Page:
A veteran of the US Marine Corps assembles a dozen short stories and first person narrators—soldiers on the front lines, in the rear, at desks, with their family, friends, wives and girlfriends back home. The narrators’ voices are witty, unflinching, nostalgic, and the stories make the reader laugh, cry and wonder how a generation honed on this conflict will return to life as it was.
Green on Blue
This novel narrates the war in Afghanistan from the point of view of an Afghan orphan who gets caught up on the American side of the conflict in order to keep his brother alive. He quickly learns that the war has too many sides and so many points of view that truth shimmers only in the eyes of the beholder.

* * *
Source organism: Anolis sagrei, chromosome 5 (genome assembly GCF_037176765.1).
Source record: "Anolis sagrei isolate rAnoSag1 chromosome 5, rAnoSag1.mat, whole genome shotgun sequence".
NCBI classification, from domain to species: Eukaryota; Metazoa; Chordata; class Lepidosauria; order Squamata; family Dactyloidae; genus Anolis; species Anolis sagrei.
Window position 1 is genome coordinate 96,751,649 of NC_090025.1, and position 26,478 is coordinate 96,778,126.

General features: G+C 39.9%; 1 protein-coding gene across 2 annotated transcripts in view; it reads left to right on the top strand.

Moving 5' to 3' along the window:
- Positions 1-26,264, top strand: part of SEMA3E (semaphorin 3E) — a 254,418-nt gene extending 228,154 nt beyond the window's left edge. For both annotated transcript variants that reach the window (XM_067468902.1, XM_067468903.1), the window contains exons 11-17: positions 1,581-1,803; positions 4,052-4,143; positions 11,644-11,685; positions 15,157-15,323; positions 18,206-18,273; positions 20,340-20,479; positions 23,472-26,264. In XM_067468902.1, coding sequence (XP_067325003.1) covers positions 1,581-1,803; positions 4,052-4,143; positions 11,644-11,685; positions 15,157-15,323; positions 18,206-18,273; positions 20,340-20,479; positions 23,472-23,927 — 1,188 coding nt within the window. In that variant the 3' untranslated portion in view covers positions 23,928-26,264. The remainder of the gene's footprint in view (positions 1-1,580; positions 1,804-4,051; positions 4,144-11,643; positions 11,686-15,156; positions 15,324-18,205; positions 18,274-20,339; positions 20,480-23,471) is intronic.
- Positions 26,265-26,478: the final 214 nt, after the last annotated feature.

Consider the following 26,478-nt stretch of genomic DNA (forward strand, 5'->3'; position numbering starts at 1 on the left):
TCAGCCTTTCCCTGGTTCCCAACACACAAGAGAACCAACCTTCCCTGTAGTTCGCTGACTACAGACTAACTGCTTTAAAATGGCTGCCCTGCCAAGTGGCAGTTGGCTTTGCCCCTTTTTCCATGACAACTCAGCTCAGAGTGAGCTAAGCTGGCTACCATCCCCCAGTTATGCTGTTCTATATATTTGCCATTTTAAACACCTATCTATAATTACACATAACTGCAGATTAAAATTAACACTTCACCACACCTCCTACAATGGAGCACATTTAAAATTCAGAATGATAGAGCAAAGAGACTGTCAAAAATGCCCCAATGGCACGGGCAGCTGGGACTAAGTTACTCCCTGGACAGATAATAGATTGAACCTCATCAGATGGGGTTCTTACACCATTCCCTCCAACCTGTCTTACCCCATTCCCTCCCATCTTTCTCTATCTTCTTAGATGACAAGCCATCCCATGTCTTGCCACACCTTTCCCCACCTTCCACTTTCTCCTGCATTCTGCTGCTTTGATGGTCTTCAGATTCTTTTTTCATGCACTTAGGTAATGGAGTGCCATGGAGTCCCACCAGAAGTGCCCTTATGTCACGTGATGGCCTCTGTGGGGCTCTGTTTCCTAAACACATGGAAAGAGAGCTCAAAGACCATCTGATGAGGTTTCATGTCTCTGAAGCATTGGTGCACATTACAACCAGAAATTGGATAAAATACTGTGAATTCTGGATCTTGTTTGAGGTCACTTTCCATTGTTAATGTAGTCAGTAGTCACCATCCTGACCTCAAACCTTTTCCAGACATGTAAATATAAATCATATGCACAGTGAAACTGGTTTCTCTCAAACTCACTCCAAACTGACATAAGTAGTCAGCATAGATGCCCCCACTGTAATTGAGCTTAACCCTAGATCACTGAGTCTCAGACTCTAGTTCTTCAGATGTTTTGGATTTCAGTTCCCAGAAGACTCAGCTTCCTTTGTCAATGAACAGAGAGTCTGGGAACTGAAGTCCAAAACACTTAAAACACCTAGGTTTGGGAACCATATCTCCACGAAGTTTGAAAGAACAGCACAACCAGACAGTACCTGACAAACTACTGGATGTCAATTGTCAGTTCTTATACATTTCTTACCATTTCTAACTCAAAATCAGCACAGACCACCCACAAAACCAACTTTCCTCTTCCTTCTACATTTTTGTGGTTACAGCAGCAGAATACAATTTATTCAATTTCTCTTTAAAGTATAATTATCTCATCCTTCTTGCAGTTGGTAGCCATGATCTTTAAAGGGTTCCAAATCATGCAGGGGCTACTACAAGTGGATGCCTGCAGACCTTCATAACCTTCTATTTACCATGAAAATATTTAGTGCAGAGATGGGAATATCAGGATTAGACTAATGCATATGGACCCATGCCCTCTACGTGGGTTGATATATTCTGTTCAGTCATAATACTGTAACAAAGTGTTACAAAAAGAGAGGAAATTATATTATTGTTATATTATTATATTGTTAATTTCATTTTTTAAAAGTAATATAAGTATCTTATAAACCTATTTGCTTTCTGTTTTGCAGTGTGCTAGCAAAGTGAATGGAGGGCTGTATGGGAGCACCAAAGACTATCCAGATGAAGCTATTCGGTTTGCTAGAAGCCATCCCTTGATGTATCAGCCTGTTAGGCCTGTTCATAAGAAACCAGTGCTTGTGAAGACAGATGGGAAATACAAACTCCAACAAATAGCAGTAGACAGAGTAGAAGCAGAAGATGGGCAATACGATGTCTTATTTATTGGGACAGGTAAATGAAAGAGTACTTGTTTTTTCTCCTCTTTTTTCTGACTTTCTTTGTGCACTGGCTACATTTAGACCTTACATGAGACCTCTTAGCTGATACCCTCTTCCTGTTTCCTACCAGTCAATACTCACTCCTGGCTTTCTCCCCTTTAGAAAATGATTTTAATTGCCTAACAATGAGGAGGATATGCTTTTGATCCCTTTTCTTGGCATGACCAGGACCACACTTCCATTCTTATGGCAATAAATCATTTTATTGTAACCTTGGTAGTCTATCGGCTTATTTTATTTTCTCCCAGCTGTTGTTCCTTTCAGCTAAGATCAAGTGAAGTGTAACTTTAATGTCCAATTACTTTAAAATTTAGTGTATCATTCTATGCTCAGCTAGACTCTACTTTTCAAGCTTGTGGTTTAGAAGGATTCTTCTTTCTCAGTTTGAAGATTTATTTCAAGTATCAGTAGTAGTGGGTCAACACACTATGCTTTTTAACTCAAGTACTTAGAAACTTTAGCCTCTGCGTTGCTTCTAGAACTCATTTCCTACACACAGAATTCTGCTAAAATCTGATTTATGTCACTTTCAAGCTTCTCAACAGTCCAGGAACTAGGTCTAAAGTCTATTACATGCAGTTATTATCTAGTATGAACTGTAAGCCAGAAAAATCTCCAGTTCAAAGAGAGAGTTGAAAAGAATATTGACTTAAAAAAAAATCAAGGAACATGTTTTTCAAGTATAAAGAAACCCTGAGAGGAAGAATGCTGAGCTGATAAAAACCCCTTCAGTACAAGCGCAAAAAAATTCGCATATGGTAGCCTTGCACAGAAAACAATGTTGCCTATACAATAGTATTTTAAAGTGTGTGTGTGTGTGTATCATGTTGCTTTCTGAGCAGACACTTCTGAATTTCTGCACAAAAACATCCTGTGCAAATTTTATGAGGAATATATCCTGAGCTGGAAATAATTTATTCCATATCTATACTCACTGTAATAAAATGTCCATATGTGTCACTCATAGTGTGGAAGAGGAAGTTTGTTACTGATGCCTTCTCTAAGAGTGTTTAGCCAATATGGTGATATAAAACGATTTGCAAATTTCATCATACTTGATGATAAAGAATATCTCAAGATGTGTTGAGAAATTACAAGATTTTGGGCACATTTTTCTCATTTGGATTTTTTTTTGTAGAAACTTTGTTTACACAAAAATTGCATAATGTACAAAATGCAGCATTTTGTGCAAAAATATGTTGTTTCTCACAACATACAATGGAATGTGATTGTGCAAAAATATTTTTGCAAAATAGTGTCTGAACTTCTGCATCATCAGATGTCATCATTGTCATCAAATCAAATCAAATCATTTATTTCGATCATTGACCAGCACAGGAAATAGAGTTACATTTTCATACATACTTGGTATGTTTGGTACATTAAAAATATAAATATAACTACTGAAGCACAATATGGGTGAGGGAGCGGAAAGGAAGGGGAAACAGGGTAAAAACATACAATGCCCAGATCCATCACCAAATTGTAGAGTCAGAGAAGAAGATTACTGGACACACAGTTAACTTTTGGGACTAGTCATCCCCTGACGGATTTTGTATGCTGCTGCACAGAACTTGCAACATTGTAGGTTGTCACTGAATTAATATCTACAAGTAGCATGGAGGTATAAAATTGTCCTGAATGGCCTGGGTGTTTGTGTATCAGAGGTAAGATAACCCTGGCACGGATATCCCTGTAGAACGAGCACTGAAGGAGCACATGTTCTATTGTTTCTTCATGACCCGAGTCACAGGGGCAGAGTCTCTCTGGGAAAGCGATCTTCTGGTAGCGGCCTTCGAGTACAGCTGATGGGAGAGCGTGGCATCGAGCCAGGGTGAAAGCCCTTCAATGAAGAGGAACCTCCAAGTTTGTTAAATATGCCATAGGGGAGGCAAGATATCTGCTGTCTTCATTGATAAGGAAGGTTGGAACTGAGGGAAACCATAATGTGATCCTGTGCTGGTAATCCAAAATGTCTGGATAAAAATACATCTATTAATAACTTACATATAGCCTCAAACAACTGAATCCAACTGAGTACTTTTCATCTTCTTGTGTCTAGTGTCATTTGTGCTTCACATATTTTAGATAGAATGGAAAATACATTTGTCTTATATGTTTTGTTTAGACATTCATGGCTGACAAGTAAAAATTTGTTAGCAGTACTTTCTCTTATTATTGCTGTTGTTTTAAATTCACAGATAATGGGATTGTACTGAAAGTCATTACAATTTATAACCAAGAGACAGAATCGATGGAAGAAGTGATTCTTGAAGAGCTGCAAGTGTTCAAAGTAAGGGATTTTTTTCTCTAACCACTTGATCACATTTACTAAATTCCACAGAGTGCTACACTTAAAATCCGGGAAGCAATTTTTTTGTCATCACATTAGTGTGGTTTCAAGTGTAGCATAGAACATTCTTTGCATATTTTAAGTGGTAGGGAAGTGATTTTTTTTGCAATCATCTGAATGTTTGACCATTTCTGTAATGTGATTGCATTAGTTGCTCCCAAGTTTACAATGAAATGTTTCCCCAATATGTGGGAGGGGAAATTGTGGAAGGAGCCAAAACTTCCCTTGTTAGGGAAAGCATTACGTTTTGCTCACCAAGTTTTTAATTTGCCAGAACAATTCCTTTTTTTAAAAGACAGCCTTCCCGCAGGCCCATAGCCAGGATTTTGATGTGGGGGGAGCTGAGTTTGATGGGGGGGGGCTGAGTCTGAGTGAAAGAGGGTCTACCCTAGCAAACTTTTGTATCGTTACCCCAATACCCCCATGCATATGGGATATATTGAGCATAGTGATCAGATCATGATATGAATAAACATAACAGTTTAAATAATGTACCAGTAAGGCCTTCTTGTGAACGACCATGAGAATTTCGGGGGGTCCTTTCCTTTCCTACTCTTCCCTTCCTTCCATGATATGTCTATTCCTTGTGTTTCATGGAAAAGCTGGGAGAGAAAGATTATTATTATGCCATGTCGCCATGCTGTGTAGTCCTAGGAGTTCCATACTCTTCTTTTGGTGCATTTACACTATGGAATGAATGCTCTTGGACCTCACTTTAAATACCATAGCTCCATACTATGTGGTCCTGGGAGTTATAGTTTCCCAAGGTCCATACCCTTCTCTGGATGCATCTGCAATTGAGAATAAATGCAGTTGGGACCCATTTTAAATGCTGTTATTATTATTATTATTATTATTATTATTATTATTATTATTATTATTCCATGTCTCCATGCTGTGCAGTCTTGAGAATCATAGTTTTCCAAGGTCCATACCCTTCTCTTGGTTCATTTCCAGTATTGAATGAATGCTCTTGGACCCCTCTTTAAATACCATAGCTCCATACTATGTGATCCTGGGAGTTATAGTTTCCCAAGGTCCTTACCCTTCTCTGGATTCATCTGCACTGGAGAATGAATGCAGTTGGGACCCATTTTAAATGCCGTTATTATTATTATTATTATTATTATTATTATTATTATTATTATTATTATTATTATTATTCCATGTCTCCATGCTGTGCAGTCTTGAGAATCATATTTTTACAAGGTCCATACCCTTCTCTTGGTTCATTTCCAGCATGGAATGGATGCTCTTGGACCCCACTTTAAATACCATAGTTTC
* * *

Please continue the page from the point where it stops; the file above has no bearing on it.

Mohamedou Ould Slahi (Larry Siems, ed.)
Guantánamo Diary tells the story of the “war on terror” from the point of view of one who has been detained, tortured, and continues to proclaim his innocence. With a literary and humane voice, Slahi, edited beautifully by Siems and redacted by a censor, renders the horror and humanity in this war that will not end.
(This is not a poem)
August on the Eastern shore
Quiet on the river
Birds chirruping in the trees
Crickets—or are they cicadas—clicking in the afternoon, clicking that will build to a crescendo in the evening
CaCaCa of peacocks next door
Water trickling, flowing slowly out to the bay
A power boat whishing by, heading to the open water
A leaf blower, a lawn mower in the distance, jarring the quiet
Leaves rustling in the breeze
Breeze skimming the trees, rustling, rushing louder now, emboldened
More birds chirping, the beginning of a larger conversation
At the very top of a tree at the river’s edge a black bird keeps watch, looking first out to sea then to land, then trips lightly along the branches, lets out a caw and flies away.